Scotland’s Good Food Nation Bill due to pass into law tomorrow (June 14th) is only a start – but provides a framework for food policy coherence and builds on the existing commitments north of the Border on universal free school meals, the Scottish Child Payment, Best Start Foods, and climate change targets.”


Jimmy Pierson, Director of ProVeg UK:

“Today's White Paper, which fails to even mention the climate impact of meat and dairy and omits any reference to plant-based food as a solution to the climate crisis, is a dereliction of duty. It's a cop out, and largely ignores the National Food Strategy, which called on the nation to eat 30% less meat. Instead, the Government has served up 30 pages of precious little, wasting a golden opportunity to fix our broken food system. I'm sure we're not the only organisation dedicated to securing a healthier and more sustainable future that's in utter despair with this Government today.

“While we support the Government’s sentiments on educating children around healthy and sustainable food, it falls short of any meaningful way of reducing the barriers and making them more accessible to all, which is so desperately needed.”


Professor Graham MacGregor, Professor of Cardiovascular Medicine at Queen Mary University of London and Chairman of Action on Sugar and Action on Salt said:

“The National Food Strategy proposed bold, evidence-based recommendations that would have had an enormous impact on improving our food system, making healthier food more available and accessible to all. This included a key recommendation to tax the food industry to ensure they remove excess salt and sugar from their products and help protect the nation’s health from the devastating effects of unhealthy diets – the biggest cause of death and disability globally.

"However, today's announcement makes it abundantly clear that our Government is in the pocket of the food industry and has no desire to bite the hand that feeds it. We can only assume that Sajid Javid has chosen not to implement these tailor-made recommendations for political reasons which completely contradicts the Government’s levelling up ambitions. This shambolic decision will no doubt massively impact the NHS and the nation’s health which will suffer the consequences and escalating cost of treating obesity, Type 2 Diabetes and tooth decay (all linked to our very high and unnecessary sugar, salt and saturated fat intakes) that the food industry is entirely responsible for.”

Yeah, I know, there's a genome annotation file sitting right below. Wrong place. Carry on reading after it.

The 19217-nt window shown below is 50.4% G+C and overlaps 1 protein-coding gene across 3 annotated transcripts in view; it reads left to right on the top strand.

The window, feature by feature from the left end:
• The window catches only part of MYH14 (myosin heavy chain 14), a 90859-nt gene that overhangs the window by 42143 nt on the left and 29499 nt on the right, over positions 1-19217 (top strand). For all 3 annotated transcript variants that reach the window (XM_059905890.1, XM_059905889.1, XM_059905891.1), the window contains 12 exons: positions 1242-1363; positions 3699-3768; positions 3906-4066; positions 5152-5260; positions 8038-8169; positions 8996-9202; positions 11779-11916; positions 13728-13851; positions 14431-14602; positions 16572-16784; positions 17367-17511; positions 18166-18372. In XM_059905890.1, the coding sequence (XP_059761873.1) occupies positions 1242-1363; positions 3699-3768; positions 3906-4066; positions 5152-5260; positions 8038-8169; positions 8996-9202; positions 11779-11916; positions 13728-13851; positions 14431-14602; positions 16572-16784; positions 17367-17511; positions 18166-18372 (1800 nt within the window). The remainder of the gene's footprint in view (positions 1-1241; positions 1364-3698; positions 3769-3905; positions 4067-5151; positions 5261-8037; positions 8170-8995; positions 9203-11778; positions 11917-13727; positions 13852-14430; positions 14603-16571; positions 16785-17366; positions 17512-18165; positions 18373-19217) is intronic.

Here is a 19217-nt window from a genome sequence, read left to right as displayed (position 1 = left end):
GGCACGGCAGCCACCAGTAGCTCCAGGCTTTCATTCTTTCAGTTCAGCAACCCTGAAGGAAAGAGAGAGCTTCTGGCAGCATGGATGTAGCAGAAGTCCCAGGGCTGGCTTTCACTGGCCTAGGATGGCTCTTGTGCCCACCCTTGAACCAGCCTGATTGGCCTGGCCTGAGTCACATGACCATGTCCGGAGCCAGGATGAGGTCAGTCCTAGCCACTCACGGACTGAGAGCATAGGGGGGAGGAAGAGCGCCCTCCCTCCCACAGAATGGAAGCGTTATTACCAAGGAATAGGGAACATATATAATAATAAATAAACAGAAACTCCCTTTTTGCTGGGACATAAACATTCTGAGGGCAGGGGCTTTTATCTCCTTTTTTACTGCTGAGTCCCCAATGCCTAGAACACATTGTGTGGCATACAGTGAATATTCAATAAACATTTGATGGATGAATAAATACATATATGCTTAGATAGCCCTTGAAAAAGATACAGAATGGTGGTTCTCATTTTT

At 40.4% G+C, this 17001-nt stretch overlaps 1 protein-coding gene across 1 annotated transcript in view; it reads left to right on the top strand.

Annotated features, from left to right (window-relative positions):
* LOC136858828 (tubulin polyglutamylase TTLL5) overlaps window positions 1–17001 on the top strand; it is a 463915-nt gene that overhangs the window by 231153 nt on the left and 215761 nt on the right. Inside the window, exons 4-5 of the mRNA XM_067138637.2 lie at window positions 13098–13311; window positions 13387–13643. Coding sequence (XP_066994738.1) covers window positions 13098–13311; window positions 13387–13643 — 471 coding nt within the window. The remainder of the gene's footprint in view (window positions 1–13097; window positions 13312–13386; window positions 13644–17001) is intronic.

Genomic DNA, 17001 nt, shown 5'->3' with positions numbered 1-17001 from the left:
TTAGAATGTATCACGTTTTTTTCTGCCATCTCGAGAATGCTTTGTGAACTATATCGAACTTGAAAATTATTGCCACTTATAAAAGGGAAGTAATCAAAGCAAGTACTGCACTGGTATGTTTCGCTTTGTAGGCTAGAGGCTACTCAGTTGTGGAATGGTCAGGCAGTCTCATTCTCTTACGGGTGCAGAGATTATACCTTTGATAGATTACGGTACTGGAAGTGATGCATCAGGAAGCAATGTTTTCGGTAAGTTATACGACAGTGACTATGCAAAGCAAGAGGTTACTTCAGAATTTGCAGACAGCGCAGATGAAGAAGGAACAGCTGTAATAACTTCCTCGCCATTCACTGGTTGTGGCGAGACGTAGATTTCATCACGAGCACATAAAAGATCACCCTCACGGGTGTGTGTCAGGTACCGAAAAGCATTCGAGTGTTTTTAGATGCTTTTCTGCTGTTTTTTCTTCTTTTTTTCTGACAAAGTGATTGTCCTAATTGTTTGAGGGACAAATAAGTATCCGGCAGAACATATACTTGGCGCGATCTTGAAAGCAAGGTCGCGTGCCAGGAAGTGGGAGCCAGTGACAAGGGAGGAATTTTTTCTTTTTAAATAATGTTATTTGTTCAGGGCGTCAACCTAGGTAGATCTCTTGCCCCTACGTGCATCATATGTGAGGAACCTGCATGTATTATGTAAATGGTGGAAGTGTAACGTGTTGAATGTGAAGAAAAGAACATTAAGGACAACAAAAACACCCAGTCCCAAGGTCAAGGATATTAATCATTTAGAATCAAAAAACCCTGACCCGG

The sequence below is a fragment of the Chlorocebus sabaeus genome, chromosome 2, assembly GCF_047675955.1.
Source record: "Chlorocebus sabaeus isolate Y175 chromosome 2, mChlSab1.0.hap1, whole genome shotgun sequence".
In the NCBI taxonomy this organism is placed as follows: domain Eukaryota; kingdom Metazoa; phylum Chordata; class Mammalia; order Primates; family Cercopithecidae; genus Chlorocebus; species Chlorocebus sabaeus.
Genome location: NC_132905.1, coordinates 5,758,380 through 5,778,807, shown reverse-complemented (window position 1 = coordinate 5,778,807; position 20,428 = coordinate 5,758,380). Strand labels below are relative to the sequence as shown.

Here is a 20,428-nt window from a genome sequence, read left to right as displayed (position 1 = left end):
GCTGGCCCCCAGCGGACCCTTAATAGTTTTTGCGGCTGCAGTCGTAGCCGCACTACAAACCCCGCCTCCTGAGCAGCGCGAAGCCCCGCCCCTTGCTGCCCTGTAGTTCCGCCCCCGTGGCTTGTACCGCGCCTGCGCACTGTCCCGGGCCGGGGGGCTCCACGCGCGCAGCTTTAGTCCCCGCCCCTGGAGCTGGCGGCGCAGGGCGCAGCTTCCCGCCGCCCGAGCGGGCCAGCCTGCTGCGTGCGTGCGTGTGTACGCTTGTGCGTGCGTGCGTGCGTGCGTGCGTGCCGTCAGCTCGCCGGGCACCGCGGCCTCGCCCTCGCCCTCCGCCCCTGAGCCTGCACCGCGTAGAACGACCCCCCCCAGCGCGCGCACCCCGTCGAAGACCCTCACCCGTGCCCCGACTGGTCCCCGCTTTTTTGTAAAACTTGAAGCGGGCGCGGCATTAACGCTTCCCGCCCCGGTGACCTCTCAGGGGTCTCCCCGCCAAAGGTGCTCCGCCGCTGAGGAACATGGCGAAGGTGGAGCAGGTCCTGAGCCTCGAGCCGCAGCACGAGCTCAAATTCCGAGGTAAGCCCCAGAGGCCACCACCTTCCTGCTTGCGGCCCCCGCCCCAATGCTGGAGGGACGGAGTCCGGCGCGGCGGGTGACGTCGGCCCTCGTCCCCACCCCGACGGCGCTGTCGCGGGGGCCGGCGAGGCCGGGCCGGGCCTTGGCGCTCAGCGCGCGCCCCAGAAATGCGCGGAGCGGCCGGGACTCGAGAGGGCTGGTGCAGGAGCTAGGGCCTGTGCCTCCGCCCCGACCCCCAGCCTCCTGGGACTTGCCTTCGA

Paul Stuart CEO, Ripple Effect (formerly Send A Cow) said: 

“The UK’s National Food Strategy could learn from the food and farming practices developed in low-income countries, like those in Africa where Ripple Effect works. Our community workers actively encourage families to eat a wider variety of nutritious foods. They’re produced without costly ‘technological’ additives following a low-cost farm systems approach that can have a net positive climate impact, with livestock fodder grown organically on-farm.”


Responding to the white paper, Founder and Chief Executive of School Food Matters Stephanie Slater, said:

“The government’s response is disappointing as it fails to address many of the issues we are seeing in schools. While commitments to improve food education are reiterated, these are nothing new. Failing to take this opportunity to expand free school meals in the middle of a cost of living crisis is out of touch with the reality for so many families. I urge the government to reconsider Dimbleby’s proposals in full, and make the ambitious changes needed to safeguard our children’s health and future environment.”


Rob Percival, Head of Food Policy at the Soil Association said: 

“The government’s food strategy is broken, but there are fragments of policy that offer hope. The land-use framework could help to speed the transition to nature-friendly farming. The procurement proposals suggesting public bodies should buy more organic and local produce could be transformational, if implemented. It seems that what broke this strategy was not a lack of good intent but a narrow-minded ideology which believes government should not intervene to reshape diets. Despite these flaws, public demand for government action on food remains unabated – at some point our political leaders will need to face up to that fact.”


Kath Dalmeny, Chief Executive of Sustain says:

“In the face of multiple crises in the cost of living, rocketing obesity, climate change and nature loss, the government's food strategy looks shamefully weak. Government was given crystal clear analysis and a set of recommendations by the Dimbleby food strategy, and has chosen to take forward only a handful of them. This isn’t a strategy, it’s a feeble to do list, that may or may not get ticked.